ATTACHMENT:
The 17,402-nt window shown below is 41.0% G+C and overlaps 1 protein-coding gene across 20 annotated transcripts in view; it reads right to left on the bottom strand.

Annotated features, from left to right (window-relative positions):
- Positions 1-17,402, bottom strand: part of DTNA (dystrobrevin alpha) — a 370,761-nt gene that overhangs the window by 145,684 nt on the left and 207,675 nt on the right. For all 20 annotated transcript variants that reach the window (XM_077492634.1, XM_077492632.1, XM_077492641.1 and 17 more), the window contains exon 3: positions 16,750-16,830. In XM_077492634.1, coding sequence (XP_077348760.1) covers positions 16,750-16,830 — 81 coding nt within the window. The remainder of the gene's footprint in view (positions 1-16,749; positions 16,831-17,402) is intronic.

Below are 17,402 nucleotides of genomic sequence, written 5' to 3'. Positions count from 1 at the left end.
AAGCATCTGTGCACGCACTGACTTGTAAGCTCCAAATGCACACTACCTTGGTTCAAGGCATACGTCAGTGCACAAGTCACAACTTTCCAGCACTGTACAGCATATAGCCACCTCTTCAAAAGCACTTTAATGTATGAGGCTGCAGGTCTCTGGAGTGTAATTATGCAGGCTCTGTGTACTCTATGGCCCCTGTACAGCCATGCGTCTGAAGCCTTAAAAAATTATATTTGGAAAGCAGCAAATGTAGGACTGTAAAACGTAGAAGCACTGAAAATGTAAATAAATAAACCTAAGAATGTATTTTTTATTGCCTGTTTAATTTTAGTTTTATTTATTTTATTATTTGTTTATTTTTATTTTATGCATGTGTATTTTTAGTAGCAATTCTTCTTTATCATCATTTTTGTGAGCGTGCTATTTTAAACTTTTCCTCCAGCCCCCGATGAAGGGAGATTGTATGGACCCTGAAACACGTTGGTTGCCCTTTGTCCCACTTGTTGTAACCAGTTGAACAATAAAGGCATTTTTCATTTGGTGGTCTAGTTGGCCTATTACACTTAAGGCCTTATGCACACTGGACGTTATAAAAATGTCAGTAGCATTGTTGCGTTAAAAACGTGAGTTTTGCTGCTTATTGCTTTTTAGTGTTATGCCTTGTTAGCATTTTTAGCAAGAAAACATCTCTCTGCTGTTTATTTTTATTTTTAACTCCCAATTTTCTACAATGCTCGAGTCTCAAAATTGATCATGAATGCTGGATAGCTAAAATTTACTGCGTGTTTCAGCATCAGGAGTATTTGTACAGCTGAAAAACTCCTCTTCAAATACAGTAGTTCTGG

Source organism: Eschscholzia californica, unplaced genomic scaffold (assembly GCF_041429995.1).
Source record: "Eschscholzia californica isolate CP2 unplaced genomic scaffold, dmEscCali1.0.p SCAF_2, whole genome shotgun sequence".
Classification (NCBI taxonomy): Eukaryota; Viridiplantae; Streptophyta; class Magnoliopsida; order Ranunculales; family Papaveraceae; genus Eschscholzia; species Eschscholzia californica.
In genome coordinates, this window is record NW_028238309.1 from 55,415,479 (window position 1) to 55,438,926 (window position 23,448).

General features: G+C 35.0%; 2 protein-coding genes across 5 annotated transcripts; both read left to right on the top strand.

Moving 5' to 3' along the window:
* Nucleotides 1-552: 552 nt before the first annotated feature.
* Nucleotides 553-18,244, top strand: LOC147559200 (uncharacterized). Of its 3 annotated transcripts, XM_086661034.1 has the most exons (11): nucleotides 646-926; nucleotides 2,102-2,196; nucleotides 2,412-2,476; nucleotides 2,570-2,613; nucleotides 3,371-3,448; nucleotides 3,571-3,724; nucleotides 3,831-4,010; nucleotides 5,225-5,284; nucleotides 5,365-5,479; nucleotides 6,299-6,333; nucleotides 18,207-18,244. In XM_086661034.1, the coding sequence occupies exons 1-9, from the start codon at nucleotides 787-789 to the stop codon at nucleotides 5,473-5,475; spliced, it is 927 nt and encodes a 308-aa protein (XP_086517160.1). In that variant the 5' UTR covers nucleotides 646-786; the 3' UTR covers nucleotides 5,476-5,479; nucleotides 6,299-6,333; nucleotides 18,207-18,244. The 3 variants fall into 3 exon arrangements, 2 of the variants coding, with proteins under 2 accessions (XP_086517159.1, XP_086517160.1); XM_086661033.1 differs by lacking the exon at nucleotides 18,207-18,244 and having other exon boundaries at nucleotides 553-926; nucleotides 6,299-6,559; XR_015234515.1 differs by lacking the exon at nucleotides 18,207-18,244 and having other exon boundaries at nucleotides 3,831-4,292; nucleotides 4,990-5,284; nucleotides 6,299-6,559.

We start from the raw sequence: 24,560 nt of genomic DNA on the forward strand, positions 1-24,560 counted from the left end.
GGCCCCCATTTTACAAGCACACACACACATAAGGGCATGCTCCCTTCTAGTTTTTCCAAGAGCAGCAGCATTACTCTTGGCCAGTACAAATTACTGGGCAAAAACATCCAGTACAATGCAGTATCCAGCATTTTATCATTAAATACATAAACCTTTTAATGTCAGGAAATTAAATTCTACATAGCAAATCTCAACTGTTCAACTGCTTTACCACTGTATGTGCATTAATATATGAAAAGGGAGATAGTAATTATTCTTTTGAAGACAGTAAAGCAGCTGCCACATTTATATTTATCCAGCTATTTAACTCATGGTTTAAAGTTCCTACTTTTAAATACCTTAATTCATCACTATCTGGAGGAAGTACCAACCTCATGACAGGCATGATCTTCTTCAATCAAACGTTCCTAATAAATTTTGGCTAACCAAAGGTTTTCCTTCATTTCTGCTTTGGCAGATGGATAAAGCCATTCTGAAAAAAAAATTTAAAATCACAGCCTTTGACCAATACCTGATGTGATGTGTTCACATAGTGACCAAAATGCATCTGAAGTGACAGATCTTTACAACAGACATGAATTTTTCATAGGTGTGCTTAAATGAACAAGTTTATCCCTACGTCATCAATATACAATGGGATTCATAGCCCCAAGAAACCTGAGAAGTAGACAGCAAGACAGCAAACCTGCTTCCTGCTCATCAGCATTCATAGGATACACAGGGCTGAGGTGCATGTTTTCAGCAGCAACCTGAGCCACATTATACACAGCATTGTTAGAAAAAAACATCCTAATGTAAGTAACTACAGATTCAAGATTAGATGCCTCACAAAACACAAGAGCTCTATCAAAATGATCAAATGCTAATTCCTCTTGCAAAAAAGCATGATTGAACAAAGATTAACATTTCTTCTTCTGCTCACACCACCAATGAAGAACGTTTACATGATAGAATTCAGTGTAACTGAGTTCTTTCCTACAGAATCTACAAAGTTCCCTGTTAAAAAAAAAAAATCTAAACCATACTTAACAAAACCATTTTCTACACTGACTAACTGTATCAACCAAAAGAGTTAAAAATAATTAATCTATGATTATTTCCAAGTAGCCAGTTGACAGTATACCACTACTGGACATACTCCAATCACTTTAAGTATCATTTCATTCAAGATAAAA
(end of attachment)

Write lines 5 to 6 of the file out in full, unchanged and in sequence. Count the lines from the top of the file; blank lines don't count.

AAGCATCTGTGCACGCACTGACTTGTAAGCTCCAAATGCACACTACCTTGGTTCAAGGCATACGTCAGTGCACAAGTCACAACTTTCCAGCACTGTACAGCATATAGCCACCTCTTCAAAAGCACTTTAATGTATGAGGCTGCAGGTCTCTGGAGTGTAATTATGCAGGCTCTGTGTACTCTATGGCCCCTGTACAGCCATGCGTCTGAAGCCTTAAAAAATTATATTTGGAAAGCAGCAAATGTAGGACTGTAAAACGTAGAAGCACTGAAAATGTAAATAAATAAACCTAAGAATGTATTTTTTATTGCCTGTTTAATTTTAGTTTTATTTATTTTATTATTTGTTTATTTTTATTTTATGCATGTGTATTTTTAGTAGCAATTCTTCTTTATCATCATTTTTGTGAGCGTGCTATTTTAAACTTTTCCTCCAGCCCCCGATGAAGGGAGATTGTATGGACCCTGAAACACGTTGGTTGCCCTTTGTCCCACTTGTTGTAACCAGTTGAACAATAAAGGCATTTTTCATTTGGTGGTCTAGTTGGCCTATTACACTTAAGGCCTTATGCACACTGGACGTTATAAAAATGTCAGTAGCATTGTTGCGTTAAAAACGTGAGTTTTGCTGCTTATTGCTTTTTAGTGTTATGCCTTGTTAGCATTTTTAGCAAGAAAACATCTCTCTGCTGTTTATTTTTATTTTTAACTCCCAATTTTCTACAATGCTCGAGTCTCAAAATTGATCATGAATGCTGGATAGCTAAAATTTACTGCGTGTTTCAGCATCAGGAGTATTTGTACAGCTGAAAAACTCCTCTTCAAATACAGTAGTTCTGG

Source organism: Eschscholzia californica, unplaced genomic scaffold (assembly GCF_041429995.1).